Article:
Fox players have had the last five years to study endless footage of SFAT destroying nearly every Sheik player in his path, putting forth smart gameplans against “bad characters,” and consistently outplaying anyone who isn’t at the top level of play. There is so much metagame value that comes from efficiency and macro-skills. SFAT has written entire guides on how to play the neutral game in Melee and is one of the smartest players in the community. It’s not as “technical” or “revolutionary” as some of his peers, but it’s still important. If you wanted to, you could include SFAT’s doubles success and metagame contributions within this discussion as a factor that puts him ahead of his peers.
When you watch the game tape or look at the results, the picture becomes increasingly clear. As players like Silent Wolf, Colbol, Crush, Druggedfox, KJH, iBDW, Fiction and Javi have peaked, fizzled out (with Hax having the craziest roller coaster of all and clearly at his best right before COVID-19 hit), or come to prominence in their play and popularity, SFAT has always been there, quietly rising in the ranks and maintaining his place in the community as its most underappreciated competitor.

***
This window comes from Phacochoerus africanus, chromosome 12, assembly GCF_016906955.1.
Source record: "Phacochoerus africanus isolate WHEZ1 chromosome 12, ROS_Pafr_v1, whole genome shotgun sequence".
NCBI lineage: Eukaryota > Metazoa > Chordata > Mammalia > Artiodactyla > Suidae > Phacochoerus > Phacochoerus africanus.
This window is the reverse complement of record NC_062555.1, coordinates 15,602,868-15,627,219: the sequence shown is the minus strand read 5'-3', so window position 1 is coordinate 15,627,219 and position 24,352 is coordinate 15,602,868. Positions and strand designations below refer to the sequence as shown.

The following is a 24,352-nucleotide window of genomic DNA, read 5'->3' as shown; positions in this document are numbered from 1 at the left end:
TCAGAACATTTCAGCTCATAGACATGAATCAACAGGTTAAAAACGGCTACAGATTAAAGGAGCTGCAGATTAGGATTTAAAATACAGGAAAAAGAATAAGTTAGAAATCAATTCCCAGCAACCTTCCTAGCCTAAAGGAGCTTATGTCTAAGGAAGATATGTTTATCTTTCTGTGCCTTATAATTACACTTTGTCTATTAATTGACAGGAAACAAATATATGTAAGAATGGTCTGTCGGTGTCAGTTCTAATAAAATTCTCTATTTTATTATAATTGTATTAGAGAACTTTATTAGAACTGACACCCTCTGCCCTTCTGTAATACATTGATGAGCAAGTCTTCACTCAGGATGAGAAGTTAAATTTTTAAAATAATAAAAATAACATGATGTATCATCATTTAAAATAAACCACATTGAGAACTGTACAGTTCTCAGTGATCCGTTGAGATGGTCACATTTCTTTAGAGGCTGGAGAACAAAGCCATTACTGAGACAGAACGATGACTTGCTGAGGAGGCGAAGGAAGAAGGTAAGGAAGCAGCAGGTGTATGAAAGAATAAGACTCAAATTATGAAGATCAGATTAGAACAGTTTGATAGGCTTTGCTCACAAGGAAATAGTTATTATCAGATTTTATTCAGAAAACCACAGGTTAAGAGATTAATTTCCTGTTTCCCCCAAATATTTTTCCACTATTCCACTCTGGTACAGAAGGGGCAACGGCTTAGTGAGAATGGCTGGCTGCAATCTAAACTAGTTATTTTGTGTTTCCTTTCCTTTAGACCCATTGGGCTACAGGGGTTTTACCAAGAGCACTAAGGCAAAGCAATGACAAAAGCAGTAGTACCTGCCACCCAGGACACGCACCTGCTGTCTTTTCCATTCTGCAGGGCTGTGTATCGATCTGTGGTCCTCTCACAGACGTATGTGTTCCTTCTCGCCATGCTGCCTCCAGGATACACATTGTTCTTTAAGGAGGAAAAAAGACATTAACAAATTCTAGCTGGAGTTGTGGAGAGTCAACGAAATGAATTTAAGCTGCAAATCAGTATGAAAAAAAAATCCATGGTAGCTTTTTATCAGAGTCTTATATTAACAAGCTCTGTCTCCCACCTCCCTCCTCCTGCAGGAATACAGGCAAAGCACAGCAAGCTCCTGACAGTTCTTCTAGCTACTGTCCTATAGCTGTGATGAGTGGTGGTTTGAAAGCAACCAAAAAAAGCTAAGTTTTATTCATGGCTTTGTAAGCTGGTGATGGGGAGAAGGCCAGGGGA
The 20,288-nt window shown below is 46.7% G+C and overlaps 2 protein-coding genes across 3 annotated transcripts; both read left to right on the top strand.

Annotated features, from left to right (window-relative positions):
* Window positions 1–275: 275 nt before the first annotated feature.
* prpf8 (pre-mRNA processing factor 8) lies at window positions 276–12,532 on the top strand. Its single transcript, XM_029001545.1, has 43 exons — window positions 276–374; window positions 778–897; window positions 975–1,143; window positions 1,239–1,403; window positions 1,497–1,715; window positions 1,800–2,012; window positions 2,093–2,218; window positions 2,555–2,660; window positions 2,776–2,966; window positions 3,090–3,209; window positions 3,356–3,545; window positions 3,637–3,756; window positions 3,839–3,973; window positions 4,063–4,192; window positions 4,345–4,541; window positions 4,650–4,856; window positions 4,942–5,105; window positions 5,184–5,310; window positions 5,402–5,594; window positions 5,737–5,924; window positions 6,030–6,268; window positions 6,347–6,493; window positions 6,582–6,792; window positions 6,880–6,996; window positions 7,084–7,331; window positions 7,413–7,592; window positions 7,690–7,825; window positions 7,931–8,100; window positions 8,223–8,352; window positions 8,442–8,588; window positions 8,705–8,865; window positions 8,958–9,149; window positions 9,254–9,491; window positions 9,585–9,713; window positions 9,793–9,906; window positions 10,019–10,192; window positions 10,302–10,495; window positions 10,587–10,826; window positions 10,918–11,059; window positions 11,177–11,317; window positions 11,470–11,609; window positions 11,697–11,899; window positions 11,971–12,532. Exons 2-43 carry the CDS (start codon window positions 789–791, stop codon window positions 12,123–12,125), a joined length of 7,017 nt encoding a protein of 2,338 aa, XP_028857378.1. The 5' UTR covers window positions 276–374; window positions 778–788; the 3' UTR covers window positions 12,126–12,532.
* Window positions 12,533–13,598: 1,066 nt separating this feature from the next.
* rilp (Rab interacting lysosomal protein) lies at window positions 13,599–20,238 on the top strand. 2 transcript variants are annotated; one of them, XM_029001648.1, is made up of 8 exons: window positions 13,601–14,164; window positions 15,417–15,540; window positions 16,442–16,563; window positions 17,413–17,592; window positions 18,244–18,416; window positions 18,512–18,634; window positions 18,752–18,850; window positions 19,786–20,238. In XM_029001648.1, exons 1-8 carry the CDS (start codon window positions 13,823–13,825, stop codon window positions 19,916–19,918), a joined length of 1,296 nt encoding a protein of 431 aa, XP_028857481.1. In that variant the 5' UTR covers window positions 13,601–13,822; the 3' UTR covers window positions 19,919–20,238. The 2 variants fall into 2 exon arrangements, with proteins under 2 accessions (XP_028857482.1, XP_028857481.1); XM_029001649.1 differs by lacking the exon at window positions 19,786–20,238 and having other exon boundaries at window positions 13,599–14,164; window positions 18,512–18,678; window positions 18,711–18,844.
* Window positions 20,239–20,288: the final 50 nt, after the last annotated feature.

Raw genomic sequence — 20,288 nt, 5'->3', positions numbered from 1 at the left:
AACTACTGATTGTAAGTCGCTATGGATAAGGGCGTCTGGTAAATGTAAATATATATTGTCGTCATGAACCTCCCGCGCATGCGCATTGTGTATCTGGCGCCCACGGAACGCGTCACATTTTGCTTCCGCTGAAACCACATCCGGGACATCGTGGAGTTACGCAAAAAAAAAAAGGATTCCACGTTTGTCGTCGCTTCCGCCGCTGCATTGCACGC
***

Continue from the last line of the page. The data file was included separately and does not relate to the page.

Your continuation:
We’re in the middle of a pandemic, so we don’t have much to celebrate in our community. With this column, however, I want to temporarily use it more to delve into cool Melee history topics. We should acknowledge SFAT’s accomplishments over his whole career. He is the greatest player to never win a major.